Sminthurinus species are very variable in colour pattern and it is essential to examine the presence or absence of ventral subapical setae on the dens in order to make a correct identification. The'concolor-group' has TWO ventral subapical setae on the dens. (Figs. 1, 2). An easier equivalent test is to see whether abdomen 5 and 6 are fused (aureus group) or distijunct (trinotatus group).
Sminthurus concolor is black-violet in colour and is found out of doors. Sminthurinus trinotatusis also found out of doors and is predominantly black with a prominent white spot on either side of the abdomen. Two other species have been recorded from glasshouses, or flower pots inside buildings. These are Sminthurinus domesticus (bluish-black all over, sometimes with a yellow median band) and Sminthurinus igniceps(body bluish-black, head white or pale yellow). However, the ease with which springtails can be imported on exotic plants means that the exact origin and identity of these specimens remains uncertain.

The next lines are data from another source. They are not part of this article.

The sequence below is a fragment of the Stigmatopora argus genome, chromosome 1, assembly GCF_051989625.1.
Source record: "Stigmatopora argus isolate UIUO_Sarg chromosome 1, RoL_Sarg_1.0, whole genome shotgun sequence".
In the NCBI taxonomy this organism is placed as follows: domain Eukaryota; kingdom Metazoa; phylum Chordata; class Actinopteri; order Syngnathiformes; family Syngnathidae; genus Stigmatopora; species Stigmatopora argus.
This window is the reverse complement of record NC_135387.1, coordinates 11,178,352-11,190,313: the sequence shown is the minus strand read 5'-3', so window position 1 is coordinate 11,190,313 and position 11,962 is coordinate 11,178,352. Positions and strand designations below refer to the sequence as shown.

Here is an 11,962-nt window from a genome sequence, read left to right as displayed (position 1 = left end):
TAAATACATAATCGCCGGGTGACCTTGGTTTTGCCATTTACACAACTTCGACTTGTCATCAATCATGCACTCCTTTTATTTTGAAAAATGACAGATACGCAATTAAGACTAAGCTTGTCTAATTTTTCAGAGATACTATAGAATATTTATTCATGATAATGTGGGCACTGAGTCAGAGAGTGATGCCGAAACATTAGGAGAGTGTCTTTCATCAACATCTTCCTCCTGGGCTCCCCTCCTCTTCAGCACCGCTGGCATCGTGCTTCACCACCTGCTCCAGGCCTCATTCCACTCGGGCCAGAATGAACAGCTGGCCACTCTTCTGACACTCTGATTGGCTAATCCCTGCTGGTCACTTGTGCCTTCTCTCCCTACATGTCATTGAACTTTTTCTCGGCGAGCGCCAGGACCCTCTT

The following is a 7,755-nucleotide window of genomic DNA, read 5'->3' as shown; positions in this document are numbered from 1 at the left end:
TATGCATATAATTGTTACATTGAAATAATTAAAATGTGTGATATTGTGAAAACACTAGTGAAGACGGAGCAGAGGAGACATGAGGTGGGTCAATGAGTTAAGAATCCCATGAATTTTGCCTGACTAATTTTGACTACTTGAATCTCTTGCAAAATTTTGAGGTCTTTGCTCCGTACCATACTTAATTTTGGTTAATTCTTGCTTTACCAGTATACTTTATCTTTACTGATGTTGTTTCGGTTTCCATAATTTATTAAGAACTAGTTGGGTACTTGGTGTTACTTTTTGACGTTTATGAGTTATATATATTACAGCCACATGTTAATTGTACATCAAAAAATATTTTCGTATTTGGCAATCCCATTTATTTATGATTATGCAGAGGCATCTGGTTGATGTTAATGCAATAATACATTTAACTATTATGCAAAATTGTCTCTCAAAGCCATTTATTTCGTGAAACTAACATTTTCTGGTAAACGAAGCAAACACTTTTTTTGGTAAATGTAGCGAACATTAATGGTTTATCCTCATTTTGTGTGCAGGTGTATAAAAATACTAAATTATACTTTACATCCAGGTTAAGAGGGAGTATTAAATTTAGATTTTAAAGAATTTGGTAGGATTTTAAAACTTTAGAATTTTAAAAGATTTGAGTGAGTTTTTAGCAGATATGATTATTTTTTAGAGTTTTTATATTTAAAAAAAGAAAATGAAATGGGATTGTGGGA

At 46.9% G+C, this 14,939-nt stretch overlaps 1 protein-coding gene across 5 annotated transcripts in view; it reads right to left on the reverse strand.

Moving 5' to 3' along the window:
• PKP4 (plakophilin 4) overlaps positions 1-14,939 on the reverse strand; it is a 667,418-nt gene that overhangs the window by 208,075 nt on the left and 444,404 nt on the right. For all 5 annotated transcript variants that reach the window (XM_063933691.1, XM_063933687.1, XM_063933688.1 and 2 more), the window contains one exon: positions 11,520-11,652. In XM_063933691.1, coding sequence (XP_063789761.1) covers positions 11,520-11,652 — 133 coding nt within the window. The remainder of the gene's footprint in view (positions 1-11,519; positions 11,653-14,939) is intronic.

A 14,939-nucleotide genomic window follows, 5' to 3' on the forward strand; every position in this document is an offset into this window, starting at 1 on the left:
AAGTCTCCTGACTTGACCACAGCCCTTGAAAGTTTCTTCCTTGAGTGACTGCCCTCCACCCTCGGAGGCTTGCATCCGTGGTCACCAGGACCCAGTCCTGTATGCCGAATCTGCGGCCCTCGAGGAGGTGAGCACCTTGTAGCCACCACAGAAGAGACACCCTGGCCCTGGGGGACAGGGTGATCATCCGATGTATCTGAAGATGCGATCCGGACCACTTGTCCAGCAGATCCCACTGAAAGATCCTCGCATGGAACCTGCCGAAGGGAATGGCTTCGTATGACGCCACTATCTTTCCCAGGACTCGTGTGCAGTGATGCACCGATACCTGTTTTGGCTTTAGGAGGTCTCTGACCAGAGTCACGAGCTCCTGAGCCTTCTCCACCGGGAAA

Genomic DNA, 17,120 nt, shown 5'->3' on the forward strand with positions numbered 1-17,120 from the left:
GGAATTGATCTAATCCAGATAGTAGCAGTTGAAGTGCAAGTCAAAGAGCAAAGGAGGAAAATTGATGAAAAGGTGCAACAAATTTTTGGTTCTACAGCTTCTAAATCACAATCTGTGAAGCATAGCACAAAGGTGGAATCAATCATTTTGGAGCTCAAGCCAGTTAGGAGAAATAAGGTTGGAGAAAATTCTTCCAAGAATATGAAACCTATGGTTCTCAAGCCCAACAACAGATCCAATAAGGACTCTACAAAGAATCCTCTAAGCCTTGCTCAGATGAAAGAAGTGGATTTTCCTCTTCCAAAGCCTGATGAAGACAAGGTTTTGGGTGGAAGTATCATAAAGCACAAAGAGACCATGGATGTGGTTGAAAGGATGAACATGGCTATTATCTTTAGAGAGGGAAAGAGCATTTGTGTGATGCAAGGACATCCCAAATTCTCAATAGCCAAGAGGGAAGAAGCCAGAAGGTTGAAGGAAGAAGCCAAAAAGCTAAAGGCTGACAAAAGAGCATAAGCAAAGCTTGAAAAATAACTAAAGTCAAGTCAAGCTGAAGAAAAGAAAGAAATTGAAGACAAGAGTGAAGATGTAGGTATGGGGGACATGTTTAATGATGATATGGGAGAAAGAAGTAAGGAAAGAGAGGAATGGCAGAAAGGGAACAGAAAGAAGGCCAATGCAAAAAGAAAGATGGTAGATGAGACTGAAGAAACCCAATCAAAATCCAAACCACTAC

Sminthurus domesticusis a rare species recorded from the Cactus House at Kew Gardens (Lawrence, 1967) and soil in flower pots in the Natural History Museum in May 1956 . It reaches 1.0 mm in length and is bluish-black all over, sometimes with a yellow median band. The fourth antennal segment (ant4) is NOT subdivided. Both edges of the mucro are serrated (Fig. 2). In females, the long setae surrounding the anus are expanded at the base and the sub-anal appendages (SAA) are feathery at the tips. The empodium of the second and third legs (leg2 and leg3) is slightly shorter than the claw, but is longer than the claw on leg1. The tenaculum (i.e. the 'catch' for the furca) has two setae. Apparently, Sminthurinus trinotatus is the only member of the 'concolor-group' with only one seta on the tenaculum.
Paul Ardon recently refound Sminthurinus domesticus on imported orchids from a distributor in Newton Abbot, Devon.